Next:
    Part 2: Like a Hound Chasin' a Hare
    Last edited by Martin Burwash; 11-09-2008 at 04:21 PM.

  2. Default Doubling Heavies Part 2

    Like a Hound Chasin' a Hare

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    From a clearing just east of the Great Divide, the old Northern Pacific main across Mullan Pass twists below you like an N-scale model. Far to the east the first section of a westbound grain heavy emerges from the "Narrows" and like a dark snake slowly climbs the south side of the Austin Basin.

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    As the train rounds the upper loop at Austin (first photo), the second section exits the narrows, riding the yellow boards left behind by the first section. (Sharp eyes will spot the grain hoppers of the first section on the far left, and the head-end of the second section on the far right.)

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    In view one minute, out of sight the next, only the noise of 8 SD 45's remains constant. The first section winds its way through the old siding at Weed then follows the ridge towards the trestle at Greenhorn. (Out of view to the left of the second photo.) All the while the second section continues its westward assult, now climbing the upper loop at Austin. Once at Weed it will have to stop and wait for the first section to clear the Mullan Tunnel at Blossburg before continuing up the hill.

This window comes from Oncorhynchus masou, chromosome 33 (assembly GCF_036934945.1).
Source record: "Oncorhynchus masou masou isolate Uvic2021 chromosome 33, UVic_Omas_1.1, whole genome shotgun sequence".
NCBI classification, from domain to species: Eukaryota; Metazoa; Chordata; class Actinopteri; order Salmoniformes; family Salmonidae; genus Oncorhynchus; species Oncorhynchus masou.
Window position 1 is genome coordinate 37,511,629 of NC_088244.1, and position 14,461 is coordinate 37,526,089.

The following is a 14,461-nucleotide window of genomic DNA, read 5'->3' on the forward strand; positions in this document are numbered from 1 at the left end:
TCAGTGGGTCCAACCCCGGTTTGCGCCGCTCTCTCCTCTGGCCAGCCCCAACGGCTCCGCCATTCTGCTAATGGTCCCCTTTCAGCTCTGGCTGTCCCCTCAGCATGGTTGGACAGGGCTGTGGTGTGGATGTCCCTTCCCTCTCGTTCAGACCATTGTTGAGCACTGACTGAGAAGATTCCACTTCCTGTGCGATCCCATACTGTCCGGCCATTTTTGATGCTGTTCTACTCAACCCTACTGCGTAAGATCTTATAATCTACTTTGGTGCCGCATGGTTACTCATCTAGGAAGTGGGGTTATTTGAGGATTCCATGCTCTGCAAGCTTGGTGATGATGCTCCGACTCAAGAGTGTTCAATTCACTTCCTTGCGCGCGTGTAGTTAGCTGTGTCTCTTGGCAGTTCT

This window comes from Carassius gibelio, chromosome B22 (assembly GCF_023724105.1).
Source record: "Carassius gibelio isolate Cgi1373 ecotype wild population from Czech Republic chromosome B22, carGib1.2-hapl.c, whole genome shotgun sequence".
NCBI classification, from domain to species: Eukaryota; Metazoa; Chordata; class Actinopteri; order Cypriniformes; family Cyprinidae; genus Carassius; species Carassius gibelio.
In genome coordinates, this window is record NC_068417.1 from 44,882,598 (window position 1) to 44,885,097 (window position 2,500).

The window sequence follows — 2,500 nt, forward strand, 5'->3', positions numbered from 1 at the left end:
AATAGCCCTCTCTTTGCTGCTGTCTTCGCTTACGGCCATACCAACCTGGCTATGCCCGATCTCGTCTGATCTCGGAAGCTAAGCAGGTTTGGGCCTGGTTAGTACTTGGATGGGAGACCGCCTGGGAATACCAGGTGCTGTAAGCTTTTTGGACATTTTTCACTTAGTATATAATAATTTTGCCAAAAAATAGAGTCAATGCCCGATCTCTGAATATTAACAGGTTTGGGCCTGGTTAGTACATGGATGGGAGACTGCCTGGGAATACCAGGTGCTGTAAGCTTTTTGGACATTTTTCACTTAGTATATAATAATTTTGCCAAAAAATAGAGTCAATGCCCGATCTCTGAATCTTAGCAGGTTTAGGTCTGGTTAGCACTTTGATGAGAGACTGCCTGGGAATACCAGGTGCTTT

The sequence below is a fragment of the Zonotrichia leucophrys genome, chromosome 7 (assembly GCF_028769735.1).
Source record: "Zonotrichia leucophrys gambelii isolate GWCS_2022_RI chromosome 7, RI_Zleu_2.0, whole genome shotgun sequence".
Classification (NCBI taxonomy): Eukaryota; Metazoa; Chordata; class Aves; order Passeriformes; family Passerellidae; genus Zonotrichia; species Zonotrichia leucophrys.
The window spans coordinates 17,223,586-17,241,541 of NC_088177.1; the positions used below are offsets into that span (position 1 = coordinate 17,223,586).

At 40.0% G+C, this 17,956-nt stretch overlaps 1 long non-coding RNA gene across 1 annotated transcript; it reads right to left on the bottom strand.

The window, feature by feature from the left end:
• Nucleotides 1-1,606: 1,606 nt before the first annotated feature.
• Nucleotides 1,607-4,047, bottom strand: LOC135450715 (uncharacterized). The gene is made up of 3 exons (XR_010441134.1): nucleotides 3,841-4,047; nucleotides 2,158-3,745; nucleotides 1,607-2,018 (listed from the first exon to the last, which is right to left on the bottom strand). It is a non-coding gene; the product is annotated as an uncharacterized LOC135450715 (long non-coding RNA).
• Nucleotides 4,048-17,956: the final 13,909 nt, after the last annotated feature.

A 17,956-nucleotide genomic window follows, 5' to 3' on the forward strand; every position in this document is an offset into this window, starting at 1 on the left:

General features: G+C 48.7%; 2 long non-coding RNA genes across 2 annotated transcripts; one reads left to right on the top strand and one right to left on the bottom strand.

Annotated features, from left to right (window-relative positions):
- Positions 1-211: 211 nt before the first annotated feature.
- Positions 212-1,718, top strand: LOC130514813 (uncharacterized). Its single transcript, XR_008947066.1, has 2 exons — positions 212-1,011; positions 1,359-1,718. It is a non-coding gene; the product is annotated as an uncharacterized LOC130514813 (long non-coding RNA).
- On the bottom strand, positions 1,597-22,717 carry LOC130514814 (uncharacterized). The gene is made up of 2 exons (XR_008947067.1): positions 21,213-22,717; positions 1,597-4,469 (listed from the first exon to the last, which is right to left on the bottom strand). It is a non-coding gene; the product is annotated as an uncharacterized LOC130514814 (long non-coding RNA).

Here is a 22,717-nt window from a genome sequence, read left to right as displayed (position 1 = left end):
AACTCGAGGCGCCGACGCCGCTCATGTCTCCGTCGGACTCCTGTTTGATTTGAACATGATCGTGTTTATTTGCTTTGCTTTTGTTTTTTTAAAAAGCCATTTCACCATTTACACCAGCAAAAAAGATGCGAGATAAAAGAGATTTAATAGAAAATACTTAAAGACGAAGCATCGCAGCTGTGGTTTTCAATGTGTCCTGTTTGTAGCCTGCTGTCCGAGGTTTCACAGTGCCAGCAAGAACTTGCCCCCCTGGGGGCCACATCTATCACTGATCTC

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    Emerging from the back canyon and the Green Horn trestle the twin 45 4-set of growlers fill the mountains with their characteristic throaty 20 cylinder roar and they pass through the old Skyline siding. It isn't until the train is fully engulfed by the Mullan Tunnel does quiet come back to the mountain.....

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    ...but not for long. With the first section clear of the tunnel, the second section is once again on the move. Following the same path like the old wagon trains of a by-gone era, the two lead units and single DPU work through Green Horn.